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Coronavirus - The insolvency landscape amidst the COVID-19 pandemic


It will not be news to anybody that coronavirus (COVID-19) is having a catastrophic impact on most businesses. Governments internationally are all facing the same crisis and are being forced to take urgent and unprecedented action to limit the fall out and assist businesses in surviving this period of uncertainty.

The Royal Courts of Justice recently announced that all winding-up and bankruptcy petitions currently scheduled for hearings are now being adjourned to hearing dates in June 2020 onwards.

The judiciary has noted that it is not appropriate for the general winding-up and bankruptcy list to be conducted remotely.

It is however likely that much bigger changes are afoot. It was reported this week that The Department for Business, Energy and Industrial Strategy has already canvassed insolvency and restructuring experts on a possible suspension of wrongful trading laws and the possibility of implementing a temporary moratorium for businesses undergoing a restructuring process, during which time they cannot be put into administration by creditors.

In order to understand what changes are likely to come into place, it is helpful to look at some of the key developments that have already taken place internationally.


On 22 March 2020, the Australian Government announced the following changes to the law, as a result of the coronavirus crisis, which will last for six months, unless extended further:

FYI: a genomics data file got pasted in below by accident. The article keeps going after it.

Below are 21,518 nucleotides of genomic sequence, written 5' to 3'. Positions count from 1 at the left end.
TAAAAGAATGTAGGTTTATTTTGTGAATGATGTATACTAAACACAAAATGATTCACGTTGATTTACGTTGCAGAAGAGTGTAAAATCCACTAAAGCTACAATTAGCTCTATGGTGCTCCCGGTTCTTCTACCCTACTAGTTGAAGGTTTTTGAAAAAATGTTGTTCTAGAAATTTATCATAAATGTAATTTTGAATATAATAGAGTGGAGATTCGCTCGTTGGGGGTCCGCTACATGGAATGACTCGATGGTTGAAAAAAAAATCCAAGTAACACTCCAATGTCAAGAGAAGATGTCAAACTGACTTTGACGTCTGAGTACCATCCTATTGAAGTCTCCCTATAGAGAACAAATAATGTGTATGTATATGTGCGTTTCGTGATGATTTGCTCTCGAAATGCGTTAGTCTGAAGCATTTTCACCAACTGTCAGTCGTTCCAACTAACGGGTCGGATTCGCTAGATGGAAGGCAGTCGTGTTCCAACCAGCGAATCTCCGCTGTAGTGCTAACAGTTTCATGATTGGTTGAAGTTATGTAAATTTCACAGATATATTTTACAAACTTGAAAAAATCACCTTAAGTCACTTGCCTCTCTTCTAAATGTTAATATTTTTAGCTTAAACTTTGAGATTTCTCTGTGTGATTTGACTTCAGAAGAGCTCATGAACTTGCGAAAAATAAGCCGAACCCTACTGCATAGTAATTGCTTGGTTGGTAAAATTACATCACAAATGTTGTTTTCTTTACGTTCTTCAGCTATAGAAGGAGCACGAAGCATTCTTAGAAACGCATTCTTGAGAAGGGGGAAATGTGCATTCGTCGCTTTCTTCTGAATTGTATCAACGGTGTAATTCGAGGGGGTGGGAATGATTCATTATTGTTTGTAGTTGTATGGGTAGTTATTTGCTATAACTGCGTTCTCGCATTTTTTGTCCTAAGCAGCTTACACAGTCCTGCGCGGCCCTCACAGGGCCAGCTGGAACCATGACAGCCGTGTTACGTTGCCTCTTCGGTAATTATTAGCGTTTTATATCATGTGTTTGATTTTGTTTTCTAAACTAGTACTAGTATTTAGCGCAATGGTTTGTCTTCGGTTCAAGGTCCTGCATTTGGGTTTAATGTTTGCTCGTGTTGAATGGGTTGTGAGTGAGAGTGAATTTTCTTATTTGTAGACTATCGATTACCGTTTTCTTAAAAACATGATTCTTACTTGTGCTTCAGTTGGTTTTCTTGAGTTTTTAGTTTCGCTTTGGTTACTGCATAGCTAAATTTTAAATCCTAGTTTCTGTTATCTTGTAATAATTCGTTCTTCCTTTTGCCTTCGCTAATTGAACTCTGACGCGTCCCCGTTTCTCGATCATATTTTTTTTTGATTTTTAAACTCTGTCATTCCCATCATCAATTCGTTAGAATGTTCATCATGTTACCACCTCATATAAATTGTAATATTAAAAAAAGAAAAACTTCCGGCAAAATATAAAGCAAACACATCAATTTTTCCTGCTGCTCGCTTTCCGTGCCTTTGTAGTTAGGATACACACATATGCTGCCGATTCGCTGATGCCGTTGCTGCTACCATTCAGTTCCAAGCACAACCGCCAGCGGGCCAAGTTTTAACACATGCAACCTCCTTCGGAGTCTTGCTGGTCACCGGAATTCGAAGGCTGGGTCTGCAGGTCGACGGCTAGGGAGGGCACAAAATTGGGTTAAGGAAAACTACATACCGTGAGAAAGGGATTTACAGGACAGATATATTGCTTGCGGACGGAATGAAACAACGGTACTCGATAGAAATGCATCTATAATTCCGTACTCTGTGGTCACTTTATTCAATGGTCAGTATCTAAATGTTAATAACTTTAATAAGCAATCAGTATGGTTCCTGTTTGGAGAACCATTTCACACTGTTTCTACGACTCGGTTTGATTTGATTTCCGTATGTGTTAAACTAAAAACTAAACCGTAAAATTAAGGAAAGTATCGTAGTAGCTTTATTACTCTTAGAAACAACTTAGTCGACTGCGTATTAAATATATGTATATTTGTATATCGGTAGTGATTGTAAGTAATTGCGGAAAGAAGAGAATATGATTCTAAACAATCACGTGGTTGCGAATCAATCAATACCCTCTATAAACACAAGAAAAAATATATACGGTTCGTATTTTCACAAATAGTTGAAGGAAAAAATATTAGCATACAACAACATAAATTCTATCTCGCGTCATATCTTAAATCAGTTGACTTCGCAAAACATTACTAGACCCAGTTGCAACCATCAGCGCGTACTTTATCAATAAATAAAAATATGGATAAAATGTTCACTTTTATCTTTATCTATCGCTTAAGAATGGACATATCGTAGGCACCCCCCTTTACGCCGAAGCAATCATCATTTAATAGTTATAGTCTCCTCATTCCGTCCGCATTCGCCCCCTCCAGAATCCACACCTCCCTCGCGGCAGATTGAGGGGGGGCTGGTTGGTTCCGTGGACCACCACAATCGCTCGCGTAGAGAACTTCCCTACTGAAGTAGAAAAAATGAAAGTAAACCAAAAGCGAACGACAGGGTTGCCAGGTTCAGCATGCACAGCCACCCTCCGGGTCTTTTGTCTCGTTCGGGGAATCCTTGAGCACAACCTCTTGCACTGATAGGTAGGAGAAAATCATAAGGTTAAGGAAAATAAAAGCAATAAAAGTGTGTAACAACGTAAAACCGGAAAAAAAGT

The Australian Taxation Office has also announced that it will enter into arrangements with taxpayers as necessary, including temporary reduction of payments or deferrals, or withholding enforcement actions.


On 19 March 2020 Royal decree-law 8/2020, dated 17 March 2020, was published in the Spanish Official Gazette, which set out the following urgent measures to fight social and economic impact of Covid-19 coronavirus:


In addition to providing the multi-billion Euro rescue package for Germany, the German government has already introduced emergency laws to ban winding-up petitions during the COVID-19 crisis.

It has also been widely reported that the federal government intends to suspend the obligation to file for bankruptcy until 30 September this year.


Whilst it is unclear exactly was measures the UK government will elect to take, the measures outlined above give a good indication as to what they may well be considering and what could be in the pipeline.

Whilst these measures, if they are to come in, may well give businesses a breathing space it remains vital for businesses to work with their key stakeholders and seek advice on what steps they can take to best protect both the business and its directors from potential creditor action further down the line.

Disclaimer: Anything posted on this blog is for general information only and is not intended to provide legal advice on any general or specific matter. Please refer to our terms and conditions for further information. Please contact the author of the blog if you would like to discuss the issues raised.